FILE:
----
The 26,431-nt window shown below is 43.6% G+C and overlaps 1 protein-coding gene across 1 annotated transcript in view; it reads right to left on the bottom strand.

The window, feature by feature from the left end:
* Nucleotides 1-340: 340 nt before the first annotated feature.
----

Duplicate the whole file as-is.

The 26,431-nt window shown below is 43.6% G+C and overlaps 1 protein-coding gene across 1 annotated transcript in view; it reads right to left on the bottom strand.

The window, feature by feature from the left end:
* Nucleotides 1-340: 340 nt before the first annotated feature.